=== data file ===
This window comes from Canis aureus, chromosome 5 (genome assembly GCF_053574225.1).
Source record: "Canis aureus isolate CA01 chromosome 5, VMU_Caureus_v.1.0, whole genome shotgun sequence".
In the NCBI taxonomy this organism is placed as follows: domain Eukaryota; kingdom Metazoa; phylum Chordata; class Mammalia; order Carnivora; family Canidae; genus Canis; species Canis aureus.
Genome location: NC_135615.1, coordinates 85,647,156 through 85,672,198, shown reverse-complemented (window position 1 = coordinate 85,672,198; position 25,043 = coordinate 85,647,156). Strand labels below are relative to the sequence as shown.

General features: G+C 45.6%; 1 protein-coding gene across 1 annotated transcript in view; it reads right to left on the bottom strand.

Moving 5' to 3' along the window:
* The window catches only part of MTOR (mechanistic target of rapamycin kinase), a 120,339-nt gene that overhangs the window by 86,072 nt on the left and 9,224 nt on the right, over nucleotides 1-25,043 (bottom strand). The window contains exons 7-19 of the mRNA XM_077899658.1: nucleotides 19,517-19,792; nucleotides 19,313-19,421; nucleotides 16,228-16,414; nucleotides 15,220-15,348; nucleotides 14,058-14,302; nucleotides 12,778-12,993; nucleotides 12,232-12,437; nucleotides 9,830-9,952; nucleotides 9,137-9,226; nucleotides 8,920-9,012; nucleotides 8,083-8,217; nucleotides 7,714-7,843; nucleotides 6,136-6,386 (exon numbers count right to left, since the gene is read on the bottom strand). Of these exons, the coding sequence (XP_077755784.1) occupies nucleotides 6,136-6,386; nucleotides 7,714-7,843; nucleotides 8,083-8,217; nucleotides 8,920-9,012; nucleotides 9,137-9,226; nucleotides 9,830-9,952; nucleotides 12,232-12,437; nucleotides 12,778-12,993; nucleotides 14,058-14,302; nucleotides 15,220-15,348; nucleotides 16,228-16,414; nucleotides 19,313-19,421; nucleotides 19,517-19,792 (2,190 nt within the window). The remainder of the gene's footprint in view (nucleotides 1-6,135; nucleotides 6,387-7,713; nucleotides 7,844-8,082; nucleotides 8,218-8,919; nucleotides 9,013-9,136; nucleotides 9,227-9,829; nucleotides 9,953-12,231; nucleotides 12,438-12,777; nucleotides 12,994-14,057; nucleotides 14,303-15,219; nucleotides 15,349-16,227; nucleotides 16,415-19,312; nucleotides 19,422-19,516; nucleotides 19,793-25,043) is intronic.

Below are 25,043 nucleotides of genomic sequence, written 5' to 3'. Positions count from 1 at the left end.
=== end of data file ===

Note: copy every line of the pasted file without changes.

This window comes from Canis aureus, chromosome 5 (genome assembly GCF_053574225.1).
Source record: "Canis aureus isolate CA01 chromosome 5, VMU_Caureus_v.1.0, whole genome shotgun sequence".
In the NCBI taxonomy this organism is placed as follows: domain Eukaryota; kingdom Metazoa; phylum Chordata; class Mammalia; order Carnivora; family Canidae; genus Canis; species Canis aureus.
Genome location: NC_135615.1, coordinates 85,647,156 through 85,672,198, shown reverse-complemented (window position 1 = coordinate 85,672,198; position 25,043 = coordinate 85,647,156). Strand labels below are relative to the sequence as shown.

General features: G+C 45.6%; 1 protein-coding gene across 1 annotated transcript in view; it reads right to left on the bottom strand.

Moving 5' to 3' along the window:
* The window catches only part of MTOR (mechanistic target of rapamycin kinase), a 120,339-nt gene that overhangs the window by 86,072 nt on the left and 9,224 nt on the right, over nucleotides 1-25,043 (bottom strand). The window contains exons 7-19 of the mRNA XM_077899658.1: nucleotides 19,517-19,792; nucleotides 19,313-19,421; nucleotides 16,228-16,414; nucleotides 15,220-15,348; nucleotides 14,058-14,302; nucleotides 12,778-12,993; nucleotides 12,232-12,437; nucleotides 9,830-9,952; nucleotides 9,137-9,226; nucleotides 8,920-9,012; nucleotides 8,083-8,217; nucleotides 7,714-7,843; nucleotides 6,136-6,386 (exon numbers count right to left, since the gene is read on the bottom strand). Of these exons, the coding sequence (XP_077755784.1) occupies nucleotides 6,136-6,386; nucleotides 7,714-7,843; nucleotides 8,083-8,217; nucleotides 8,920-9,012; nucleotides 9,137-9,226; nucleotides 9,830-9,952; nucleotides 12,232-12,437; nucleotides 12,778-12,993; nucleotides 14,058-14,302; nucleotides 15,220-15,348; nucleotides 16,228-16,414; nucleotides 19,313-19,421; nucleotides 19,517-19,792 (2,190 nt within the window). The remainder of the gene's footprint in view (nucleotides 1-6,135; nucleotides 6,387-7,713; nucleotides 7,844-8,082; nucleotides 8,218-8,919; nucleotides 9,013-9,136; nucleotides 9,227-9,829; nucleotides 9,953-12,231; nucleotides 12,438-12,777; nucleotides 12,994-14,057; nucleotides 14,303-15,219; nucleotides 15,349-16,227; nucleotides 16,415-19,312; nucleotides 19,422-19,516; nucleotides 19,793-25,043) is intronic.

Below are 25,043 nucleotides of genomic sequence, written 5' to 3'. Positions count from 1 at the left end.